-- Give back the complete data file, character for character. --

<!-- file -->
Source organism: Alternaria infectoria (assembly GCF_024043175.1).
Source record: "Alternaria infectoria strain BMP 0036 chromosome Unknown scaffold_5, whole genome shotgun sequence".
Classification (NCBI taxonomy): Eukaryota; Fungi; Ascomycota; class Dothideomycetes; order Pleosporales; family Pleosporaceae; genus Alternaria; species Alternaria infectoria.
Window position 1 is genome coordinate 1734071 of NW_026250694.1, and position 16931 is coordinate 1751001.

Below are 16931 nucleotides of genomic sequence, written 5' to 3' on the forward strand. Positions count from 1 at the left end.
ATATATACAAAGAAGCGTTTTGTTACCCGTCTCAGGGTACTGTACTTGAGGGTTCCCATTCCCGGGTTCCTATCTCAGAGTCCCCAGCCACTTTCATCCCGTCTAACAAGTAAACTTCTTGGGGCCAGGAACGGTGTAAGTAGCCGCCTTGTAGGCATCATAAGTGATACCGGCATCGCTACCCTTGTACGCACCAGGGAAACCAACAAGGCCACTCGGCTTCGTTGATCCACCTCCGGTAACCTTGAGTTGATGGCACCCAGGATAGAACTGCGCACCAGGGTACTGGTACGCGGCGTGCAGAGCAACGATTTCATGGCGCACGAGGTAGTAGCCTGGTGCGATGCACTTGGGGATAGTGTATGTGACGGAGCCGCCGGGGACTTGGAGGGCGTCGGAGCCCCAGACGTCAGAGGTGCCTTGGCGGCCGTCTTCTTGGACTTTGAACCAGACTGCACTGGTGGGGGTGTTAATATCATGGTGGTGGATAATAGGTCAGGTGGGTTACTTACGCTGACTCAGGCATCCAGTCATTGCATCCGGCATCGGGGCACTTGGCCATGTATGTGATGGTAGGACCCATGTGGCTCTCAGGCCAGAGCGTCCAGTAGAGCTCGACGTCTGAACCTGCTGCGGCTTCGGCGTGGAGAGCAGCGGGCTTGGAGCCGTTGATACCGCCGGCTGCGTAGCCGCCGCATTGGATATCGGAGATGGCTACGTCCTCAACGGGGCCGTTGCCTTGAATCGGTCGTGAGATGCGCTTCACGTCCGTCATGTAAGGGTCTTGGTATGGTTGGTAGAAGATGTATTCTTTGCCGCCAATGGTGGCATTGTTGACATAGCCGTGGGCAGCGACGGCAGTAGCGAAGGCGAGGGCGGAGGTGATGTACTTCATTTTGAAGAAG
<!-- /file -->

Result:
Source organism: Alternaria infectoria (assembly GCF_024043175.1).
Source record: "Alternaria infectoria strain BMP 0036 chromosome Unknown scaffold_5, whole genome shotgun sequence".
Classification (NCBI taxonomy): Eukaryota; Fungi; Ascomycota; class Dothideomycetes; order Pleosporales; family Pleosporaceae; genus Alternaria; species Alternaria infectoria.
Window position 1 is genome coordinate 1734071 of NW_026250694.1, and position 16931 is coordinate 1751001.

Below are 16931 nucleotides of genomic sequence, written 5' to 3' on the forward strand. Positions count from 1 at the left end.
ATATATACAAAGAAGCGTTTTGTTACCCGTCTCAGGGTACTGTACTTGAGGGTTCCCATTCCCGGGTTCCTATCTCAGAGTCCCCAGCCACTTTCATCCCGTCTAACAAGTAAACTTCTTGGGGCCAGGAACGGTGTAAGTAGCCGCCTTGTAGGCATCATAAGTGATACCGGCATCGCTACCCTTGTACGCACCAGGGAAACCAACAAGGCCACTCGGCTTCGTTGATCCACCTCCGGTAACCTTGAGTTGATGGCACCCAGGATAGAACTGCGCACCAGGGTACTGGTACGCGGCGTGCAGAGCAACGATTTCATGGCGCACGAGGTAGTAGCCTGGTGCGATGCACTTGGGGATAGTGTATGTGACGGAGCCGCCGGGGACTTGGAGGGCGTCGGAGCCCCAGACGTCAGAGGTGCCTTGGCGGCCGTCTTCTTGGACTTTGAACCAGACTGCACTGGTGGGGGTGTTAATATCATGGTGGTGGATAATAGGTCAGGTGGGTTACTTACGCTGACTCAGGCATCCAGTCATTGCATCCGGCATCGGGGCACTTGGCCATGTATGTGATGGTAGGACCCATGTGGCTCTCAGGCCAGAGCGTCCAGTAGAGCTCGACGTCTGAACCTGCTGCGGCTTCGGCGTGGAGAGCAGCGGGCTTGGAGCCGTTGATACCGCCGGCTGCGTAGCCGCCGCATTGGATATCGGAGATGGCTACGTCCTCAACGGGGCCGTTGCCTTGAATCGGTCGTGAGATGCGCTTCACGTCCGTCATGTAAGGGTCTTGGTATGGTTGGTAGAAGATGTATTCTTTGCCGCCAATGGTGGCATTGTTGACATAGCCGTGGGCAGCGACGGCAGTAGCGAAGGCGAGGGCGGAGGTGATGTACTTCATTTTGAAGAAG